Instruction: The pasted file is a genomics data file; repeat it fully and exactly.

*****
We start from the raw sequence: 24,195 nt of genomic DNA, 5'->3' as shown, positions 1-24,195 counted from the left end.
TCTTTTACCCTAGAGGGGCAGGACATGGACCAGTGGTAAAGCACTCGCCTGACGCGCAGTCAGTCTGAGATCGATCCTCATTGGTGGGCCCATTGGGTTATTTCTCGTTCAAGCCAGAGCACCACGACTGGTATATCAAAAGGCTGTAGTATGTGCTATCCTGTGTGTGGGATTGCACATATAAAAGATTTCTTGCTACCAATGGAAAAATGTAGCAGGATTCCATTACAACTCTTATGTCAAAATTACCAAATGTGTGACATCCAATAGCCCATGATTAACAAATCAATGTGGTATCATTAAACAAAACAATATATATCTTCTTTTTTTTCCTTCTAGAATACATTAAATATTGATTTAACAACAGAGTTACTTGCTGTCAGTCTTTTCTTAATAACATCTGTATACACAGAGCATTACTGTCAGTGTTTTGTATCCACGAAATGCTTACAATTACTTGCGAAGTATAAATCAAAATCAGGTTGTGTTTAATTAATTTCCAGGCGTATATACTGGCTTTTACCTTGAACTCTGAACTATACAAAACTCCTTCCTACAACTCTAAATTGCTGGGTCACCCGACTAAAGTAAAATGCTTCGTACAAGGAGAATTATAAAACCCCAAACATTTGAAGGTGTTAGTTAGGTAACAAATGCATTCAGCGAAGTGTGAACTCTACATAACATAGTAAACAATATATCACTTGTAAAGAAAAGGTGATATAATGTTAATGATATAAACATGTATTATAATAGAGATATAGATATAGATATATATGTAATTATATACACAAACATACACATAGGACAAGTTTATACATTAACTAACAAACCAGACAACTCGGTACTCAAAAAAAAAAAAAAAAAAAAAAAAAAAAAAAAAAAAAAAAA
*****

We start from the raw sequence: 24,195 nt of genomic DNA, 5'->3' as shown, positions 1-24,195 counted from the left end.
TCTTTTACCCTAGAGGGGCAGGACATGGACCAGTGGTAAAGCACTCGCCTGACGCGCAGTCAGTCTGAGATCGATCCTCATTGGTGGGCCCATTGGGTTATTTCTCGTTCAAGCCAGAGCACCACGACTGGTATATCAAAAGGCTGTAGTATGTGCTATCCTGTGTGTGGGATTGCACATATAAAAGATTTCTTGCTACCAATGGAAAAATGTAGCAGGATTCCATTACAACTCTTATGTCAAAATTACCAAATGTGTGACATCCAATAGCCCATGATTAACAAATCAATGTGGTATCATTAAACAAAACAATATATATCTTCTTTTTTTTCCTTCTAGAATACATTAAATATTGATTTAACAACAGAGTTACTTGCTGTCAGTCTTTTCTTAATAACATCTGTATACACAGAGCATTACTGTCAGTGTTTTGTATCCACGAAATGCTTACAATTACTTGCGAAGTATAAATCAAAATCAGGTTGTGTTTAATTAATTTCCAGGCGTATATACTGGCTTTTACCTTGAACTCTGAACTATACAAAACTCCTTCCTACAACTCTAAATTGCTGGGTCACCCGACTAAAGTAAAATGCTTCGTACAAGGAGAATTATAAAACCCCAAACATTTGAAGGTGTTAGTTAGGTAACAAATGCATTCAGCGAAGTGTGAACTCTACATAACATAGTAAACAATATATCACTTGTAAAGAAAAGGTGATATAATGTTAATGATATAAACATGTATTATAATAGAGATATAGATATAGATATATATGTAATTATATACACAAACATACACATAGGACAAGTTTATACATTAACTAACAAACCAGACAACTCGGTACTCAAAAAAAAAAAAAAAAAAAAAAAAAAAAAAAAAAAAAAAAA